Thursday, February 19, 2015

Obama's Not-War On ISIS

"What experience and history teach is this — that nations and governments have never learned anything from history, or acted upon any lessons they might have drawn from it."
—GWF Hegel
SAUL LOEB/AFP/GettyImages (edited by me)
I've already addressed the Obama Administration's Totally-Not-War-Or-Anything-Like-That against ISIS a couple times before, but it's particularly pertinent to do so now, once again. President Obama has requested from Congress another Authorization for the Use of Military Force (AUMF), or what we might refer to as a declaration of we're-still-not-calling-it-war. Obama conducted an entire offensive in Libya without congressional approval, and our "counterterrorism" against ISIS has now been ongoing for six months without any such approval—so why is that the president now feels it's appropriate to ask for a new AUMF?

The answer is not exactly a comforting one. It's clear that Obama isn't admitting wrongdoing, as he's continued to maintain his current not-war is authorized by the 2001 AUMF. He could just be offering Congress the chance to have its voice heard just to be polite, but that seems a tad dubious. So what possibility is left? In a word, escalation.

As we know well by this point, Obama has given us his guarantee that there will be no "boots on the ground." This hasn't proven to be very meaningful so far (unless the over-2,500 security personnel and military advisers in Iraq are wearing sneakers, maybe), and the proposed AUMF doesn't do much to strengthen it. We have a vague promise that there will be no "enduring offensive ground combat operations," which is essentially meaningless when one takes into account that (by pure coincidence, of course) the president is the one with the authority to decide what "enduring" and "offensive" mean (and presumably what "ground" means, too, given that the boots worn by US military personnel in Iraq are apparently not on it).

Of course, as I've previously noted, even if Obama does maintain his "no combat troops" pledge, that doesn't mean the next president will—and, conveniently enough, the sunset provision on the AUMF would be in 2018, well after Obama's successor is in office; whether that's a Republican or Hillary Clinton, we have some reason to be worried.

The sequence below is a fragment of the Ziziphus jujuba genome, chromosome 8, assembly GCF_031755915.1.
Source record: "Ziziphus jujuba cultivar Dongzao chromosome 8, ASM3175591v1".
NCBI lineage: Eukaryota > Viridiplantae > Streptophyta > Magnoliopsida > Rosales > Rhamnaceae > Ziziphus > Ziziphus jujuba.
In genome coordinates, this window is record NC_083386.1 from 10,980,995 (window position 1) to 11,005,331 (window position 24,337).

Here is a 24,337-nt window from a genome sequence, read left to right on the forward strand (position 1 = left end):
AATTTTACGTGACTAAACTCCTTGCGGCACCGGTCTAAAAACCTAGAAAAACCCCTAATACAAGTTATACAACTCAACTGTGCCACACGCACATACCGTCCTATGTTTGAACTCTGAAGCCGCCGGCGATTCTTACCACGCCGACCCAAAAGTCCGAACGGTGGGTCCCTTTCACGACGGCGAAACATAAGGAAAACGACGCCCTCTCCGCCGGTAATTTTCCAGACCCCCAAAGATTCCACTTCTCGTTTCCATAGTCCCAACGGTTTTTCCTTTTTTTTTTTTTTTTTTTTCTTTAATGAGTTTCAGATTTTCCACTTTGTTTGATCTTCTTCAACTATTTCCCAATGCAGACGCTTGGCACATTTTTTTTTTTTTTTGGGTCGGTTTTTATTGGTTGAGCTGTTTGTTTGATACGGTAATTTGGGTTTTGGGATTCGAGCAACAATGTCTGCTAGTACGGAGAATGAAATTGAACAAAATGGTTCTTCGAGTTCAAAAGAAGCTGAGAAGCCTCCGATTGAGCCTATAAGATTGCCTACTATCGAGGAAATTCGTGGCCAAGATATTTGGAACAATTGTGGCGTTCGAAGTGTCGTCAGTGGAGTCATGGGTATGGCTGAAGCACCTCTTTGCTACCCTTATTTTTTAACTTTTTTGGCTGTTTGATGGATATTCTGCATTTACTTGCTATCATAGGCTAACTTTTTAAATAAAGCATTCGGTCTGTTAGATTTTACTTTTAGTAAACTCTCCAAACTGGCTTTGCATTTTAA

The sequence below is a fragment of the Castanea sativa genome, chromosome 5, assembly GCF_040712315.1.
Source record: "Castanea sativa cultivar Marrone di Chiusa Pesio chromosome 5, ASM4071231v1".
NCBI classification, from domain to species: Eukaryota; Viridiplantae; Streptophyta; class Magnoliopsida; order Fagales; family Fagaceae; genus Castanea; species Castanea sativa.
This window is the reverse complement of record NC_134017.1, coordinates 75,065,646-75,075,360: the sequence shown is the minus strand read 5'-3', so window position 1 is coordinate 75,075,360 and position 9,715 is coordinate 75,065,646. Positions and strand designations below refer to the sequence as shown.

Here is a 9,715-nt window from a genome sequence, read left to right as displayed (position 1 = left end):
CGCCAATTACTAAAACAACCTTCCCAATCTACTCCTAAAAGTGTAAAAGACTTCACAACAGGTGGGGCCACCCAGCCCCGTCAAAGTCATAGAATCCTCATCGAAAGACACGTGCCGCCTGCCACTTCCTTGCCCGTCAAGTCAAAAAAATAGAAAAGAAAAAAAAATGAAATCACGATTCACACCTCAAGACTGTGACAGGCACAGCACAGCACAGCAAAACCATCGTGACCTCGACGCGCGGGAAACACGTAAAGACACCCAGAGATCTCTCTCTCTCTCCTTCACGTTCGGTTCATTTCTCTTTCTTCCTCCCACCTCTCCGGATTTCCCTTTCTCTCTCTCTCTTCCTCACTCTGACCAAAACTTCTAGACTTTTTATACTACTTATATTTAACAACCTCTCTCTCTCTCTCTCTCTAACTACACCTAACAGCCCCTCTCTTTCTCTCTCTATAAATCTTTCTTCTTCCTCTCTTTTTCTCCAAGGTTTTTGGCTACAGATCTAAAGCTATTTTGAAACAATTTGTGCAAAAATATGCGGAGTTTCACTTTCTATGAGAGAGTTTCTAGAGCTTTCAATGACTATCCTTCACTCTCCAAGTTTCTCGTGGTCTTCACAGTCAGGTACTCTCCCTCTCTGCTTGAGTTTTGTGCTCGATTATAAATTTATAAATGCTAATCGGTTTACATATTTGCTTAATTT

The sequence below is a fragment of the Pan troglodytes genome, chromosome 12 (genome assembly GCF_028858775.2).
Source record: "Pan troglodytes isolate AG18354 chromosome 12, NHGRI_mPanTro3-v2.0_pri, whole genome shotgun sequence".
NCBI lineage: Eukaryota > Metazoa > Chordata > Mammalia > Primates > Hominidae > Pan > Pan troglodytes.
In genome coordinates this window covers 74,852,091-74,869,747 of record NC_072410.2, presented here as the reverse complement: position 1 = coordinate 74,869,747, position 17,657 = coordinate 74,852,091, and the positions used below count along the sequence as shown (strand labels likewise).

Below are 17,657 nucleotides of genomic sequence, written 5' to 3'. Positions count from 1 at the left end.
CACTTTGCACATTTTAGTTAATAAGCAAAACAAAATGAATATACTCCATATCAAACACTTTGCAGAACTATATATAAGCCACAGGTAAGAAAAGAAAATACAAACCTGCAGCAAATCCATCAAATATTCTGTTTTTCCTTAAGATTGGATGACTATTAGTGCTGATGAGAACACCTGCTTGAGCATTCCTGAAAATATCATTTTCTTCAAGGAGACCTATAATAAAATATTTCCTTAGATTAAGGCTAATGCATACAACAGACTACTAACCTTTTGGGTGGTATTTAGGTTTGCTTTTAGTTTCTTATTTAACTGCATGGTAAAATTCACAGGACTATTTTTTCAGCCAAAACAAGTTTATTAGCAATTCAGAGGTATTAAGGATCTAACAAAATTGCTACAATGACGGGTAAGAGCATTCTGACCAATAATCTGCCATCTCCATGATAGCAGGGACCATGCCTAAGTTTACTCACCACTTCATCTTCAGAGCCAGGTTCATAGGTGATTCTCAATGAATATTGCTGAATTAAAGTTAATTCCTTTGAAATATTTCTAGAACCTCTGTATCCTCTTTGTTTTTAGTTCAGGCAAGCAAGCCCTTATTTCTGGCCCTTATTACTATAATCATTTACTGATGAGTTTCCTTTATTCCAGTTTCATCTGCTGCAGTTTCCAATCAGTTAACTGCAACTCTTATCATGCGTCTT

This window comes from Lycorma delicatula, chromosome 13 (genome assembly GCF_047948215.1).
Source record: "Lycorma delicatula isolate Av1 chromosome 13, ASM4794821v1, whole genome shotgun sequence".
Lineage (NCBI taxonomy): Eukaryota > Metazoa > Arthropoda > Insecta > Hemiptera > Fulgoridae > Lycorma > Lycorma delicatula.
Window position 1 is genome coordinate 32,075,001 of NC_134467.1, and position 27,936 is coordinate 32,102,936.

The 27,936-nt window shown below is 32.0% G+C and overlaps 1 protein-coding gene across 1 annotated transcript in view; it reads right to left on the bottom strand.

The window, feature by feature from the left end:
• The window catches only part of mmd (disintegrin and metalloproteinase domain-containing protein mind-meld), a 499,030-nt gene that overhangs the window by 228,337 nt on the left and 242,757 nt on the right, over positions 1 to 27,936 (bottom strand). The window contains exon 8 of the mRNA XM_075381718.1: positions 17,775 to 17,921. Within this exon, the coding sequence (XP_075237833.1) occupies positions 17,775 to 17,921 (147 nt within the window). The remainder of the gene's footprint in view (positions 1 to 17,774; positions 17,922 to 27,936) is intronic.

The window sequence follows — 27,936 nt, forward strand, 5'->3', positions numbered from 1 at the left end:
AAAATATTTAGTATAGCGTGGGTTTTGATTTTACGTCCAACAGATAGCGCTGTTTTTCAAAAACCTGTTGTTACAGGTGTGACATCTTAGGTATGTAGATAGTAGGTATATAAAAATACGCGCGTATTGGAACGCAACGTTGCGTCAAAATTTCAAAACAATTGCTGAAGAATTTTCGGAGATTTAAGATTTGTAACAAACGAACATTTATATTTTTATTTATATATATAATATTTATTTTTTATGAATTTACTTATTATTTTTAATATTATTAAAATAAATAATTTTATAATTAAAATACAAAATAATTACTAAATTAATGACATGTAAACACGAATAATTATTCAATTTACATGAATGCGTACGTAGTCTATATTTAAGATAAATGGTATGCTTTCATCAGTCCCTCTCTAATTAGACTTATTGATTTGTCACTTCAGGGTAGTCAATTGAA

As Noam Chomsky, among others, has noted, it's US involvement in the Middle East that's helped to create the scourge that is ISIS—the idea of a war (erm, I mean "counterterrorism offensive") to rectify that problem is, of course, completely nonsensical. As if to remind us the dangers of US involvement in the Middle East, the government of Yemen was recently overtaken by a coup. The culprits are the Shia Houthi, who have been alienated by the policies of Yemen's US-backed government (both before and after the 2011 revolution). The Sunni community within the country, feeling threatened by the Shia insurgency, has increasingly turned to al-Qaeda (you know, that group that we thought was the worst thing ever, before ISIS came into being).

Even if we were to devote the resources (i.e. lives and money) necessary to defeat ISIS, there's no reason to think that that wouldn't have the effect of creating some other horrible terror group, just as our war to get rid of Saddam Hussein ended up creating this nightmare. There's no pretty solution for the ISIS problem, but greater US involvement is no solution at all. If you live in the US, now would be a good time to call your representative and urge them to vote "no" on the AUMF that's been proposed. Before you write this off as pointless, keep in mind that it succeeded back in 2013, when Congress was scared away from approving Obama's plan for airstrikes on Syria.

The new war (whether we call it that or not) is not going to be to the benefit of the general populace of the US, Europe, Iraq, or Syria. It's hard to imagine ISIS can be defeated in any way but through war, but it's not our war to fight and we are not helping anyone by getting involved in it. Even if the fearmongering about ISIS were anything but blatant lies, this would be exactly the wrong thing to do in the course of addressing the problem. If Congress approves the AUMF as it's been proposed, it perpetuates the same policies that have created the current situation.

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